The writer is an associate professor of communications at the University of Michigan-Dearborn.
By Tim Kiska
Mister Rogers, Anjelica Huston, and most of the TV industry’s power players sat in a Ritz-Carlton ballroom one night listening to Drew Carey tell a joke so filthy and cringe-worthy that even hardened Hollywood heathens were gasping for oxygen.
It was the night Fred Rogers showed me the definition of enlightenment.
I tell the story now because a man who entertained youngsters with nothing fancier than an old sweater has become this summer’s cultural hero. Rogers, who died in 2003 after a decades-long career on public television’s "Mister Rogers’ Neighborhood," is getting a ride in a new biographical film, "Won’t You Be My Neighbor?"
Crowds and word of mouth have been enthusiastic. Commentators have identified the selling point: Americans long to hear about somebody who isn’t yelling, getting fired or arrested or convicted for inappropriate behavior, someone who isn’t about to be disgraced or led away in handcuffs or both.
Fred Rogers fits that bill. None of that stuff happened in his neighborhood. He was just a nice guy with a message of kindness and understanding.
Could anybody be that good? That kind?
I’m here to tell you Fred Rogers was even better than what he seemed.
As Detroit News television writer in the 1990s, I joined counterparts from major newspapers every year in Pasadena, Calif. The annual trek is the Television Critics Association’s main event, two weeks of a five-star Ritz-Carlton work environment.
Networks pitched shows at daytime press conferences and nighttime parties with A-list stars. Jay Leno is standing over there. There’s Sam Waterston. Is that Eric Idle holding court in the corner? One of my pals toured the Hollywood rock clubs with George Wendt, of “Cheers” fame. I went for beers in the hotel bar with Al Franken.
On this particular evening in 1997, the TCA board gave Fred Rogers a Career Achievement Award, putting him in the same lofty niche as Walter Cronkite and Bob Hope. Virtually every major TV critic and PBS hotshot took a seat in the Ritz-Carlton ballroom. Drew Carey was the emcee.
I found myself seated next to Fred Rogers at the dinner table. Anjelica Huston was on my other side. She was there because Bastard Out of Carolina, a film she directed, won a TCA award. I don’t know why I was placed in a seat usually assigned to the likes of the New York Times’ Bill Carter or the Washington Post’s John Carmody. But for some reason, there I was – dinner buddies Fred on my right, Anjelica on my left.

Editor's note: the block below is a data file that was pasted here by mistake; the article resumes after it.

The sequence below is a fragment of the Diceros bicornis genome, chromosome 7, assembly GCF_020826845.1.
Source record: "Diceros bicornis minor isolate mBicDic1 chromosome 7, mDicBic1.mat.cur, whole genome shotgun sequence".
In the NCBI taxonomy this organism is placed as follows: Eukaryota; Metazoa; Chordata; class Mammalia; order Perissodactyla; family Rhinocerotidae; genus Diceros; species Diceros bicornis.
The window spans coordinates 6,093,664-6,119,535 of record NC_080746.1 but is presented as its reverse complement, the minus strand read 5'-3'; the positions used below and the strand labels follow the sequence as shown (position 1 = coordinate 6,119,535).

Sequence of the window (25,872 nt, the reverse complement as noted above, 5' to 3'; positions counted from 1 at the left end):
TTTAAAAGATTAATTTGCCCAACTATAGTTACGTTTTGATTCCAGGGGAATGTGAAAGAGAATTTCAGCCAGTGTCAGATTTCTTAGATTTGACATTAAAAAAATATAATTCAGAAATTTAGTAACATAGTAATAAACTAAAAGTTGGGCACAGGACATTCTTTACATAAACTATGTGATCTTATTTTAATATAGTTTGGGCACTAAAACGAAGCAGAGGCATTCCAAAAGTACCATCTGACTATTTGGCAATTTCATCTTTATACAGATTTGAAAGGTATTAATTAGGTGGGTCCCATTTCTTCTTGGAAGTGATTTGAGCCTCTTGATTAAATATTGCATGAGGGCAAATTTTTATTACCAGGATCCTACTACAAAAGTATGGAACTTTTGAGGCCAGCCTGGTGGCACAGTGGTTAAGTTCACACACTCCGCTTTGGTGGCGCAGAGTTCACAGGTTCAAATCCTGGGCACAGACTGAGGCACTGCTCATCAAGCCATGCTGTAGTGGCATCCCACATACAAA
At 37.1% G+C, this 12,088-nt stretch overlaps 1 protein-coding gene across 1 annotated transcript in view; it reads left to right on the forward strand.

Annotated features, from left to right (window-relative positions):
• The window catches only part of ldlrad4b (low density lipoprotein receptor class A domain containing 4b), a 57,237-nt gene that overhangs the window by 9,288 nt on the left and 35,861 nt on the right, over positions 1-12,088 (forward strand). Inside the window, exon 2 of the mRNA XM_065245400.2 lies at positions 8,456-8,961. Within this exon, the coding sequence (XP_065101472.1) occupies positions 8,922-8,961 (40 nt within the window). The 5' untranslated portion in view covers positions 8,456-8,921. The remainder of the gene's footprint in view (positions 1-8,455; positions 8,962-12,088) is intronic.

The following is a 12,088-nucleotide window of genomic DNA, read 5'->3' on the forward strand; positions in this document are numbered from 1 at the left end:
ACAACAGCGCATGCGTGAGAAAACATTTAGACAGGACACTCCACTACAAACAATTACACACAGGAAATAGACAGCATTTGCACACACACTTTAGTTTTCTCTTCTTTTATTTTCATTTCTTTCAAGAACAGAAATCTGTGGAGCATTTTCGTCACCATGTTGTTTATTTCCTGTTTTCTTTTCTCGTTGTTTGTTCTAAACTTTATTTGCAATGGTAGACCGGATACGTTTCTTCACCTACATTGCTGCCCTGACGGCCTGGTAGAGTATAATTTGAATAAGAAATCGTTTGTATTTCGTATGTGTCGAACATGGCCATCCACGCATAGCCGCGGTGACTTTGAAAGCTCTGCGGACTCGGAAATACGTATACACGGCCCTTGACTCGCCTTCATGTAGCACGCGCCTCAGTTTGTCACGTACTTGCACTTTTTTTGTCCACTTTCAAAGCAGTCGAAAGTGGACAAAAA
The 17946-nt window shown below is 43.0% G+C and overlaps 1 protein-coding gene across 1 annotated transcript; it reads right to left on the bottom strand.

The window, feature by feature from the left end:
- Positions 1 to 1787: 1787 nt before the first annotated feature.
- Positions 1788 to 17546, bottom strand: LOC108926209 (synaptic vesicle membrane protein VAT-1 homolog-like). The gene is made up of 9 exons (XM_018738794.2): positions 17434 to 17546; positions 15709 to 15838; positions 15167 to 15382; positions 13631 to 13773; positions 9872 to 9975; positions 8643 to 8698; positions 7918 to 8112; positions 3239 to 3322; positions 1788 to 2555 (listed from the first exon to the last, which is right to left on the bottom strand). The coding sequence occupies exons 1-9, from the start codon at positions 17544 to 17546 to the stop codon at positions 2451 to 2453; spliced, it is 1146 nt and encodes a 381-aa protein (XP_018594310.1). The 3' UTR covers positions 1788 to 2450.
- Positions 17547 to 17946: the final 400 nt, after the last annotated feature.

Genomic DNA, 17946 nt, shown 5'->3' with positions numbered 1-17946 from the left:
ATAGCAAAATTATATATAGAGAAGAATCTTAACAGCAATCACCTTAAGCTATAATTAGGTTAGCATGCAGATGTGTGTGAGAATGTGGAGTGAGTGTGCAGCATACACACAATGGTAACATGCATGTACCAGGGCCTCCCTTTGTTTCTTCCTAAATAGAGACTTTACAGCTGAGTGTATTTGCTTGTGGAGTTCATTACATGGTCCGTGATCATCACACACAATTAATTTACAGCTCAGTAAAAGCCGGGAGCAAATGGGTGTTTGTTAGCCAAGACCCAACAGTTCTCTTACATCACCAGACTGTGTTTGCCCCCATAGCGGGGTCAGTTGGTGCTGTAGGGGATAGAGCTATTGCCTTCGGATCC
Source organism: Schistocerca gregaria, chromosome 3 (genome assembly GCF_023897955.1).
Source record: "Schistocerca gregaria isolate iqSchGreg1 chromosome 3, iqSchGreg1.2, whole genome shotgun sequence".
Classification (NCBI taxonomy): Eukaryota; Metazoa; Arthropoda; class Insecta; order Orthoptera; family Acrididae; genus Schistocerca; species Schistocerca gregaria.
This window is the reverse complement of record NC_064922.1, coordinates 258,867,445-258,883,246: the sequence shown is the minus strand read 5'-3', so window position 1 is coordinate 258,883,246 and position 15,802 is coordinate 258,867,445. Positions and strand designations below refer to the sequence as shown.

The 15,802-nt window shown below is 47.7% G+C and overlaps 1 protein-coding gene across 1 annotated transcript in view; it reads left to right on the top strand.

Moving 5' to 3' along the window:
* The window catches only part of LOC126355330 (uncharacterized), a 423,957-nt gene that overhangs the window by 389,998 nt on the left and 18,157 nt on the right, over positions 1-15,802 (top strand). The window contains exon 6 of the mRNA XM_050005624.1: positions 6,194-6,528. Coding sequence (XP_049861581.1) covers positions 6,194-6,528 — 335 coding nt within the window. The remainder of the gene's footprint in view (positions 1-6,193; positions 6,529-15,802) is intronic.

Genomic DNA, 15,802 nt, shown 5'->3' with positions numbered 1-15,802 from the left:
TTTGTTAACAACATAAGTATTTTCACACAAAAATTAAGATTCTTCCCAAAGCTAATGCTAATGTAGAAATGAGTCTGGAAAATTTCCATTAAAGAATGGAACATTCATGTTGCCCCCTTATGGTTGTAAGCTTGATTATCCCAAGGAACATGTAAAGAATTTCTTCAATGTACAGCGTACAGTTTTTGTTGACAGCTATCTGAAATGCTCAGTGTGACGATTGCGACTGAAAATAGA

And then Carey, wearing a screaming yellow sports jacket, took the microphone to begin the festivities.
He opened with a joke that is unprintable even today in most places. It involves sodomy, two animals, a British explorer in a pith helmet, and death. Sodomy opens and closes the joke.
I grew up in the Detroit Free Press newsroom, and therefore swear like a sailor. But Carey’s lengthy joke sent my sensibilities diving for cover. How can Drew Carey possibly be talking about sodomy between animals with Fred Rogers in the house? And I asked myself: Why, God, did you seat me next to Fred Rogers, an ordained Presbyterian minister, on the night Drew Carey went full gonzo? “Now my life is complete,” Carey said. “I’ve told a dirty joke in front of Mister Rogers.”
I looked at Anjelica Huston. She dated Jack Nicholson for years. What could possibly horrify her? She was horrified.
Then I looked at Fred. This is the part that changed my life.
There was no hint of disapproval as Carey’s filthy joke went down the track. Fred Rogers at that moment was all poise and dignity. He gave no signal of self-righteous scorn. He was in some Zen space. I had no idea what he was thinking, but while everybody else in the room cringed on his behalf, he was just…there. I would say he endured it all stoically, but that would be wrong. “Stoically” would imply that Fred was enduring some hardship.
I wanted to lean over at the end of the joke and say to him: “Some neighborhood we live in, eh, Mister Rogers?” But such a force field of serenity surrounded Fred Rogers that I decided to shut up and observe. Nothing further was said. It became a delightful evening.
When Fred got up to receive his award from a revved-up Drew Carey, Mister Rogers radiated kindness and grace. And then he gave a speech that had many in tears. He noted that we were dining in a wonderful place, that many in the room were unusually successful in their careers, that all of us had a lot of help on the way up. He suggested we think about these mentors who nurtured and promoted us. He asked for a moment of silence to contemplate these people.
Fred Rogers owned that room. It was a venue laden with disbelievers and cynics, all of whom melted to the power of his simplicity and sincerity.
Here’s what I learned from Fred Rogers that night. Dignity – even in the face of weirdness. Grace. Silence is good. Gratitude is good. Being comfortable in your own skin is the ultimate armor.
Most of us, especially these days, would like to live in that kind of neighborhood.